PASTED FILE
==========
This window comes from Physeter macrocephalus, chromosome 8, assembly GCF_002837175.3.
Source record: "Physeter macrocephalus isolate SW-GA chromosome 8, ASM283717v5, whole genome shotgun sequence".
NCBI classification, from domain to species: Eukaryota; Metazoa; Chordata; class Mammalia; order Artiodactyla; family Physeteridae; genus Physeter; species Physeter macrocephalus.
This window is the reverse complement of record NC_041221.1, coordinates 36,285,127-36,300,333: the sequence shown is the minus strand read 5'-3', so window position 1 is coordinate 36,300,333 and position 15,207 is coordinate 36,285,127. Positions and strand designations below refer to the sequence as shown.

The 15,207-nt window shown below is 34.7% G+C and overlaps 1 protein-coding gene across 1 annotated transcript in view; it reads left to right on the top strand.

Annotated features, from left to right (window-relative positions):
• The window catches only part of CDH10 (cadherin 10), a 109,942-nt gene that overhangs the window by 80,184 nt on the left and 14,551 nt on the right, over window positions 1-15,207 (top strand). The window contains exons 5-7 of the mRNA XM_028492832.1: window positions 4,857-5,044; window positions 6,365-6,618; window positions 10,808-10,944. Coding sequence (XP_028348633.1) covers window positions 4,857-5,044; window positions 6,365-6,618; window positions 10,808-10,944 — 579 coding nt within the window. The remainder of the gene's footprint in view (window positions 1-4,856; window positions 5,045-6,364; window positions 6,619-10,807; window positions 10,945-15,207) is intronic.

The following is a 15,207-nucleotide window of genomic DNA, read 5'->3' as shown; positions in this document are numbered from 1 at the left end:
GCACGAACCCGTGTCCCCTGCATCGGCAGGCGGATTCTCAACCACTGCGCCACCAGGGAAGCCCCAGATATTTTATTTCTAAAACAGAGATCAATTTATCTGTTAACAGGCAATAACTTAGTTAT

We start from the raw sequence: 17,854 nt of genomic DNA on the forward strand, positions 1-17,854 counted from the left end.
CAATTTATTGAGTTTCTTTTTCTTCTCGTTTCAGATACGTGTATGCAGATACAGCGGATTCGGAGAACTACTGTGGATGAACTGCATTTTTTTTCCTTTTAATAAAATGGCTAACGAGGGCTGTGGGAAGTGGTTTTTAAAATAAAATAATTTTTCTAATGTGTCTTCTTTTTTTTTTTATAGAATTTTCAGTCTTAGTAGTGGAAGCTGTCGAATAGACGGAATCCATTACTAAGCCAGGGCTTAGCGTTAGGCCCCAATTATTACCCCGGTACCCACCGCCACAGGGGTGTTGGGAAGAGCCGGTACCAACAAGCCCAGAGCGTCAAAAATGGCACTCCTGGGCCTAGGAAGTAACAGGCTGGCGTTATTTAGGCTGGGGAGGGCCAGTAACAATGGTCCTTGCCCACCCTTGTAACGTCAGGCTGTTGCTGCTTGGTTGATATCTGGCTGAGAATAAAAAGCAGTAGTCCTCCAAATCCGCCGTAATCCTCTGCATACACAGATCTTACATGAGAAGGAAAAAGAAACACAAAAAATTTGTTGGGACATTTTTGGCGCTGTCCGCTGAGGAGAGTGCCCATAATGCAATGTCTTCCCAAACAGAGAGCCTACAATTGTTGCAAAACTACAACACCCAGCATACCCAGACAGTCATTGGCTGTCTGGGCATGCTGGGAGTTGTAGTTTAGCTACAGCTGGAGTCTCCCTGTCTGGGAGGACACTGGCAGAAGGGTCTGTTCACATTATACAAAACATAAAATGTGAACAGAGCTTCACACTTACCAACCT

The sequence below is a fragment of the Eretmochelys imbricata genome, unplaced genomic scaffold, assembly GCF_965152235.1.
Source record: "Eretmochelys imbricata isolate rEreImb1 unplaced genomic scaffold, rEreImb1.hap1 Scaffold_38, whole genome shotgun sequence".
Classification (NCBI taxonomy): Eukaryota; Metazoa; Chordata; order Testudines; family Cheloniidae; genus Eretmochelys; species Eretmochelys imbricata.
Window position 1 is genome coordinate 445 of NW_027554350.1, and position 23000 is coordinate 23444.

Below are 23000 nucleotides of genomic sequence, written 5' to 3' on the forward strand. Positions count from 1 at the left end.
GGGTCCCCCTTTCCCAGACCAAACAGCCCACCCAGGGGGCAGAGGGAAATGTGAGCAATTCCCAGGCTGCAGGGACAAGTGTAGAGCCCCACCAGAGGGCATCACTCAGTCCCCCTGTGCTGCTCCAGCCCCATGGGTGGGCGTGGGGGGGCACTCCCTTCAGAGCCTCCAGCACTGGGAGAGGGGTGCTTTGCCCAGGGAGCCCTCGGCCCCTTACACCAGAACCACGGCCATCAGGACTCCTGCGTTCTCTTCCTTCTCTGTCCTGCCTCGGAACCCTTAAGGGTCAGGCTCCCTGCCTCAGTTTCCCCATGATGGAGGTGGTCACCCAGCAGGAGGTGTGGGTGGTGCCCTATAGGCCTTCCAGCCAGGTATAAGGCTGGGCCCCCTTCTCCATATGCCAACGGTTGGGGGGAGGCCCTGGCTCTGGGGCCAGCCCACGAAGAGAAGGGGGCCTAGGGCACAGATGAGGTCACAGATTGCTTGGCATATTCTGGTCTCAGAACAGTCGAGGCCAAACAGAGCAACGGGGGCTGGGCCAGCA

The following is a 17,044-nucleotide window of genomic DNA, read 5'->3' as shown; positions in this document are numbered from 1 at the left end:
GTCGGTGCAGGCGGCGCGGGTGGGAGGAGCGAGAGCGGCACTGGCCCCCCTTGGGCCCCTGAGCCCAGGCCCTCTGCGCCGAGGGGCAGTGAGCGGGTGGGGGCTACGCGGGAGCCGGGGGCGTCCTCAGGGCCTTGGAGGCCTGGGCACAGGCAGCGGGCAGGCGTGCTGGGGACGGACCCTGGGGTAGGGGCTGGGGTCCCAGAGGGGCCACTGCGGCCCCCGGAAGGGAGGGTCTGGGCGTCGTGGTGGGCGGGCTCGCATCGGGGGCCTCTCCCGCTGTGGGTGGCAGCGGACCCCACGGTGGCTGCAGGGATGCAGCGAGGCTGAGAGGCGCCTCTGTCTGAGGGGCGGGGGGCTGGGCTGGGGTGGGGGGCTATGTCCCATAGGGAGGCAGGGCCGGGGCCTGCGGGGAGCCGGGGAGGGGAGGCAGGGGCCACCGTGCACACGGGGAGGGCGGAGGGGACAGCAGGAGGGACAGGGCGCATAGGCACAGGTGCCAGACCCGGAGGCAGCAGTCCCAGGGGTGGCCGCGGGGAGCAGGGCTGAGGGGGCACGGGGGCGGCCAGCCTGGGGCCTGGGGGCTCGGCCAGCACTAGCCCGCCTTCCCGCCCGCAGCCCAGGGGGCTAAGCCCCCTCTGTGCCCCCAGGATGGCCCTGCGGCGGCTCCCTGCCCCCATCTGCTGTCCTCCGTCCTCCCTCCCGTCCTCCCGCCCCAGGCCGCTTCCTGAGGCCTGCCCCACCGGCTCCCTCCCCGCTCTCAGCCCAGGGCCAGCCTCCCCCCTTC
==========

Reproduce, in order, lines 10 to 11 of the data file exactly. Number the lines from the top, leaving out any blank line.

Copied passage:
We start from the raw sequence: 17,854 nt of genomic DNA on the forward strand, positions 1-17,854 counted from the left end.
CAATTTATTGAGTTTCTTTTTCTTCTCGTTTCAGATACGTGTATGCAGATACAGCGGATTCGGAGAACTACTGTGGATGAACTGCATTTTTTTTCCTTTTAATAAAATGGCTAACGAGGGCTGTGGGAAGTGGTTTTTAAAATAAAATAATTTTTCTAATGTGTCTTCTTTTTTTTTTTATAGAATTTTCAGTCTTAGTAGTGGAAGCTGTCGAATAGACGGAATCCATTACTAAGCCAGGGCTTAGCGTTAGGCCCCAATTATTACCCCGGTACCCACCGCCACAGGGGTGTTGGGAAGAGCCGGTACCAACAAGCCCAGAGCGTCAAAAATGGCACTCCTGGGCCTAGGAAGTAACAGGCTGGCGTTATTTAGGCTGGGGAGGGCCAGTAACAATGGTCCTTGCCCACCCTTGTAACGTCAGGCTGTTGCTGCTTGGTTGATATCTGGCTGAGAATAAAAAGCAGTAGTCCTCCAAATCCGCCGTAATCCTCTGCATACACAGATCTTACATGAGAAGGAAAAAGAAACACAAAAAATTTGTTGGGACATTTTTGGCGCTGTCCGCTGAGGAGAGTGCCCATAATGCAATGTCTTCCCAAACAGAGAGCCTACAATTGTTGCAAAACTACAACACCCAGCATACCCAGACAGTCATTGGCTGTCTGGGCATGCTGGGAGTTGTAGTTTAGCTACAGCTGGAGTCTCCCTGTCTGGGAGGACACTGGCAGAAGGGTCTGTTCACATTATACAAAACATAAAATGTGAACAGAGCTTCACACTTACCAACCT